Whole Foods does do background checks.
However, what they learn will depend largely on where you live.
For example, in some states, background checks only go seven years back. In these states, Whole Foods will only learn about things that happened in the past seven years:
- New Hampshire*
- New York*
*Higher salary brackets may experience increased background checks.
Other states won’t mention crimes that you were found not guilty of. In these places, Whole Foods will only learn about your convictions:
- Indiana (limited check)
- New York
Sadly, though, most states include your entire background. In these places, Whole Foods will learn everything:
- Indiana (extensive check)
- New Jersey
- North Carolina
- North Dakota
- Rhode Island
- South Carolina
- West Virginia
We also made a point of finding out what it is like to work at Whole Foods. To do this, we went to glassdoor.com to review the company ratings.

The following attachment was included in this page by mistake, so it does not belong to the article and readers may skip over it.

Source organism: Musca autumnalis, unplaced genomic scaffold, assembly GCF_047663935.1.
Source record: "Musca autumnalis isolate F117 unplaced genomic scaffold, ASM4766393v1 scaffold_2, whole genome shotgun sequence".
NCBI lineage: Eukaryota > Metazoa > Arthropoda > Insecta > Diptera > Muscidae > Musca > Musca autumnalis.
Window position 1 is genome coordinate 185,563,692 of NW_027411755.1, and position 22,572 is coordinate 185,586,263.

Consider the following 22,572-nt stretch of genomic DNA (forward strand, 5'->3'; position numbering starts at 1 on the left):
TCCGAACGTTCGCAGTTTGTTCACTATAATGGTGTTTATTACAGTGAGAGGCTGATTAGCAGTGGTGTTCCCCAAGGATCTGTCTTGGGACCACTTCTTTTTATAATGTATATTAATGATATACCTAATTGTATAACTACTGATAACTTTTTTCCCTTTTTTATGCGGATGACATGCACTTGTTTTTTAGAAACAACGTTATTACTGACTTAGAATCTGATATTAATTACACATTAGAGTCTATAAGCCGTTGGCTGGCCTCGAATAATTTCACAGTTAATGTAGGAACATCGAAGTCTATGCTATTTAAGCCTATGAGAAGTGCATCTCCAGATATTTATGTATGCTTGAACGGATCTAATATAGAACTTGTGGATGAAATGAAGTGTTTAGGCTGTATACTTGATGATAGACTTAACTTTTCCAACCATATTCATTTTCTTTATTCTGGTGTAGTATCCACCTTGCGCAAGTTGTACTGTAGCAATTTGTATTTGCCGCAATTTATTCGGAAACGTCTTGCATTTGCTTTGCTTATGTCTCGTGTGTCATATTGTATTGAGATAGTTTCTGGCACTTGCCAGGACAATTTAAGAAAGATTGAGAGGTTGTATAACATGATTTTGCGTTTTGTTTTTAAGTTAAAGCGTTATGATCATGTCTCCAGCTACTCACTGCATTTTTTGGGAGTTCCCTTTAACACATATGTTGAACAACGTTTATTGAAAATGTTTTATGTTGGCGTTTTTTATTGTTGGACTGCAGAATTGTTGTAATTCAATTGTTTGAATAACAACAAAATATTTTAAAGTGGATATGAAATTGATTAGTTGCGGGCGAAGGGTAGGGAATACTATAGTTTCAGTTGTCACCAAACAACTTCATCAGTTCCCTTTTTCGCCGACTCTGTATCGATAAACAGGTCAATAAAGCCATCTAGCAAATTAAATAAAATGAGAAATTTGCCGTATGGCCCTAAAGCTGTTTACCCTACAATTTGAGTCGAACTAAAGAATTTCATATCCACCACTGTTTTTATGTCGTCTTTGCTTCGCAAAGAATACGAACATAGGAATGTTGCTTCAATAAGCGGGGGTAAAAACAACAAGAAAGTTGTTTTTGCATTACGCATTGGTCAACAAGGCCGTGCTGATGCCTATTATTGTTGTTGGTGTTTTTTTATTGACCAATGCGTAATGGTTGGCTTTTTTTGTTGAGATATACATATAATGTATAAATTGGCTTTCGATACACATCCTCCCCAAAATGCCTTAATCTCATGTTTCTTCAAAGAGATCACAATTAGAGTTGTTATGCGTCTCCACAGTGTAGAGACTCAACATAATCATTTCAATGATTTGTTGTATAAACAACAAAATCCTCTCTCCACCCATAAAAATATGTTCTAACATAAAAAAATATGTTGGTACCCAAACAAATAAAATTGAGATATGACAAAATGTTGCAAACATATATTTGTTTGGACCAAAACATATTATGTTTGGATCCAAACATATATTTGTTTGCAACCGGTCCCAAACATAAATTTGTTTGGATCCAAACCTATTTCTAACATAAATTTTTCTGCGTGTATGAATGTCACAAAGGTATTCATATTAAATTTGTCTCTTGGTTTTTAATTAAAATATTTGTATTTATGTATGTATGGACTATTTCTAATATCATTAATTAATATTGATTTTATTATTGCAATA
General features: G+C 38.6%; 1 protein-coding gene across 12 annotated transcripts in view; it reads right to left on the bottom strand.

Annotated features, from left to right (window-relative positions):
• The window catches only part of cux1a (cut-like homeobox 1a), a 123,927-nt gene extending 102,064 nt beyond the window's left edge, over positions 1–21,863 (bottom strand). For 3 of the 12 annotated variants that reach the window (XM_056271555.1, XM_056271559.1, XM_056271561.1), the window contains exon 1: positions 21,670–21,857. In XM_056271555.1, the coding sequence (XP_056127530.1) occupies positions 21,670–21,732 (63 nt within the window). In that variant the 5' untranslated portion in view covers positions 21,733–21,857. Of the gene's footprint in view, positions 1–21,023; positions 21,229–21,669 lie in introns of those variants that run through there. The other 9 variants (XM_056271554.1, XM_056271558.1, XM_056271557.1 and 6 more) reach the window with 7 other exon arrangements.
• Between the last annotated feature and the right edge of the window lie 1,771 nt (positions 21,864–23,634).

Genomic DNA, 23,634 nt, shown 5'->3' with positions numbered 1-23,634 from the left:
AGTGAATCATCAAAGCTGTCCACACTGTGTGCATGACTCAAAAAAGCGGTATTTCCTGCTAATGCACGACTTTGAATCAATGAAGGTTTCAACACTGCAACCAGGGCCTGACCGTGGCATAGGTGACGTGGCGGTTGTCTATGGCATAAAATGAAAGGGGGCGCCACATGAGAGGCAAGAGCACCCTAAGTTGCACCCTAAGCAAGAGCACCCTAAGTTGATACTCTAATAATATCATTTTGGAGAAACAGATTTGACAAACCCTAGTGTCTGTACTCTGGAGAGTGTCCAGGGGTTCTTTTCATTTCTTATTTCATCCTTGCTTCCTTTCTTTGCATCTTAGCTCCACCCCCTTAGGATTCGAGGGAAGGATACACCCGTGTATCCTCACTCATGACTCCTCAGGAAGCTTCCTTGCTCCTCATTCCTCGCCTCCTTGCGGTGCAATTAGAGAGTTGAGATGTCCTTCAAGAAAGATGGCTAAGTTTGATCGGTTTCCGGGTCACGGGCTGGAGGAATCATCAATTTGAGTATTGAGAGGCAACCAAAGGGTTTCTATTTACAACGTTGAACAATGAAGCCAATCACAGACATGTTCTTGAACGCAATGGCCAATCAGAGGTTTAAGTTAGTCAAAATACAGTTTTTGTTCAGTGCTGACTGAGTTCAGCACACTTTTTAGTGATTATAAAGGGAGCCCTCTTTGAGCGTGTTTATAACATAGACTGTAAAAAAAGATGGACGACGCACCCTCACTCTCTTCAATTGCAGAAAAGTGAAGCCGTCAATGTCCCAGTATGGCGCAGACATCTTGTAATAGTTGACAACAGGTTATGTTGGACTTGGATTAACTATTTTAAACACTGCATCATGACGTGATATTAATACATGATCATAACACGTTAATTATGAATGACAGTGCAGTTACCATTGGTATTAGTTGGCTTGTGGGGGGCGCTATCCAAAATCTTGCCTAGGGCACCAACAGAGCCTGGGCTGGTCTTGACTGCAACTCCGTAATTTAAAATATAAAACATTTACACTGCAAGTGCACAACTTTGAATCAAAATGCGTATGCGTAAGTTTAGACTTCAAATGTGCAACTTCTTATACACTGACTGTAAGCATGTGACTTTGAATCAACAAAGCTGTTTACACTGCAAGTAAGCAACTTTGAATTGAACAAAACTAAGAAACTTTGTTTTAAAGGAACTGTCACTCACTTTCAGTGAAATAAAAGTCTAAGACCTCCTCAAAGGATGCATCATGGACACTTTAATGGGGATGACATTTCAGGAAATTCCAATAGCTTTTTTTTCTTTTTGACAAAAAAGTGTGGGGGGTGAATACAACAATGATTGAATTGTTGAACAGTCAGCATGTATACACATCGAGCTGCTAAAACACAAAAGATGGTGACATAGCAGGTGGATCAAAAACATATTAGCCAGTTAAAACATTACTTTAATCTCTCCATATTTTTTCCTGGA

We found that the company has an average rating of 3.6 out of 5 stars. Their highest rating was 3.6 for culture and values. The lowest was 3.0 for Senior Management.
What felony convictions might have a hard time getting hired here?
The nature of your conviction can have a big impact on what sort of businesses will consider hiring you.Whole Foods is a retail store, so theft convictions will probably be weighed heavily against you. And, because customer service is involved, violent or sexual offenders may also have a harder time getting hired.
Does Whole Foods drug test?
It doesn’t look like Whole Foods drug tests.
Have you applied for a job or worked here? Share your experiences!
Our goal is always to maintain the most accurate information possible. If you have worked with this company in the past, please tell us what you know. Did our article help you figure out how to get hired at Whole Foods? Share your tips below!